While the laws of physical world of human growth have not altered much, the laws of mental world are experiencing a metamorphosis. Ever more, our bodies live in our minds and not our minds in our bodies. The factors described above mean that it is increasingly imperative to get the young child’s mental make-up right from the very early stage of his life. Today’s child is better equipped for seeing through superficiality and fake erudition of those who are their guides and their mentors. The spirit of this digital age of ours is such that the conventional psychological gulf between youth and age is fast vanishing. In fact, the distinction between the consciousness characteristics of youth and age has been lost.

While the work of personal growth is never finished, it is our responsibility to inculcate the courage and commitment for authentic personal growth in the children we are responsible for. There is an old dictum that says, every wave is as big as the water underneath it. The same can be said for the personality of a person. The personality of a person is as deep as the cultural background in which it is formed. For instance, a wise person and a child both are at peace with the world but the wise person represents a much higher expression of life, as his being at peace with world has a much richer background in terms of his evolution wrought by his life’s experiences and his ability to learn. The modern automated world in which we live has reduced most of us to anonymity. This, in varying measures, is true of the automated work that most people do in order to participate in the economic venture of contemporary life. Socially also, internet networking affords little opportunity to become the cynosure of the neighbouring eyes. It is difficult to claim acknowledgment of true magnificence in the midst of the welter of voices that are so loudly being projected everywhere. In most cases the only sure way of drawing attention to oneself is to make a nuisance of oneself.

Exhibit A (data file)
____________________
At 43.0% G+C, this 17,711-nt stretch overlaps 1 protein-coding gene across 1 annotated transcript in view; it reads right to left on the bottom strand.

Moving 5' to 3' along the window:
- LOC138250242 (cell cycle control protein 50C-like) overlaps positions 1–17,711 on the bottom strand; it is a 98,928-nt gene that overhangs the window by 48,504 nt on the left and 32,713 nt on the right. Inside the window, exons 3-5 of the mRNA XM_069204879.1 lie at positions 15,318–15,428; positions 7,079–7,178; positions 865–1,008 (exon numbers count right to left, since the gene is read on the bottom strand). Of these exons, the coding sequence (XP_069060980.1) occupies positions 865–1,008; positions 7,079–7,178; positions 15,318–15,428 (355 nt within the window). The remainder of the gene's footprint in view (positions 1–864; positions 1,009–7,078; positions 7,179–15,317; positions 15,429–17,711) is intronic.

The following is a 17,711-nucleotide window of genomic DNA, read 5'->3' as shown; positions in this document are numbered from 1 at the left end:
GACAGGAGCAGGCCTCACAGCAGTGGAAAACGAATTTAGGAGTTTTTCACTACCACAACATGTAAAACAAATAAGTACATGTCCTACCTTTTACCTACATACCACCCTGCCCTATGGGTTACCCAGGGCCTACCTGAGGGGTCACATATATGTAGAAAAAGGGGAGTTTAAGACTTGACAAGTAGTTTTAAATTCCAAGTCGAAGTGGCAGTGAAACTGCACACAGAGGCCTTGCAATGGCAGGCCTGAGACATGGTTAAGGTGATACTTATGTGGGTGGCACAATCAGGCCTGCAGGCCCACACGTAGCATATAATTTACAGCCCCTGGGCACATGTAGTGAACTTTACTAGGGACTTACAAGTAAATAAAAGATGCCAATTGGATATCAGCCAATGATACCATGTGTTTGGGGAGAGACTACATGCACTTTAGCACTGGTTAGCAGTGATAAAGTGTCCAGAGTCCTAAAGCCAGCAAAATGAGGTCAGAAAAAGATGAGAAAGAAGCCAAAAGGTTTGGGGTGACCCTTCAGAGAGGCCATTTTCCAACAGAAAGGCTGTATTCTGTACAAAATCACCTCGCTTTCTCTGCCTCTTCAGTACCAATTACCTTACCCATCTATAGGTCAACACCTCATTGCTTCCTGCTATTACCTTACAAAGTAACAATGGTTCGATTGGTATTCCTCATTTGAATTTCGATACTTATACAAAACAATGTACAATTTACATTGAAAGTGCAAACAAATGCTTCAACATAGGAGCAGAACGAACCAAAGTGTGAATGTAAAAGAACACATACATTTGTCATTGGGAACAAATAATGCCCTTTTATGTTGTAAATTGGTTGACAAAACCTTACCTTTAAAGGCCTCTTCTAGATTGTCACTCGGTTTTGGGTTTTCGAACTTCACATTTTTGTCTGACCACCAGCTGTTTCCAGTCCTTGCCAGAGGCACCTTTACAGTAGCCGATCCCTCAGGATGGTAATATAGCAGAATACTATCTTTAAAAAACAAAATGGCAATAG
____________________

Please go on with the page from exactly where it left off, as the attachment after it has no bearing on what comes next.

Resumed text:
In order to seek true self-improvement, one has to learn the difficult art of getting away from oneself, from one’s immediate physical environment, and from the conditions which hold one in their grip. When one gets away from oneself, one can see oneself as imperfect and tries to improve oneself. We are all at the centre of our own universes, our personal awareness that a universe exists entirely dependent on the fact that we are in it. For most of us, trying to imagine an infinite universe is overwhelming, as is trying to imagine what's beyond a universe that –even more unthinkable, in a way– is not infinite. I am grateful that I live in a time when I can literally ground myself, reminding myself of where I am, on the revolving planet Earth, of which I have seen photographs, within the solar system, revolving around the revolving sun, which I can see, as regular and predictable as the fact that night follows day, so to speak. Simple, basic scientific fact, easy to take for granted. I am lucky that I live in a time and a culture that knows something of its physical place in the cosmos. Science is a comfort and a balm.

But it is worth thinking about what it must have been like, trying to manage without it. The idea of being a human trying to make sense of existence without such knowledge – life could be one long panic attack. Unless, of course, you could console yourself with the idea that making sense of it all was the responsibility of some other all-powerful being, who expected of you nothing more than adherence to a few simple rules. What a great relief that would have been, what a soothing alternative to a long and tortuous nightmare of existential fear. And for many people, it still is. Campaigning rationalists, like Richard Dawkins, would do well to think a little about the importance of the psychological support they are trying to wrest off people, when they try to wrest away their God. The fact is, we don't know about the vast majority of the universe - we don't even know what's at the bottom of the sea! Each discovery unfolds other mysteries. We should not feel compelled to postulate an absolute in order to compensate for the absolute postulated by the theologians.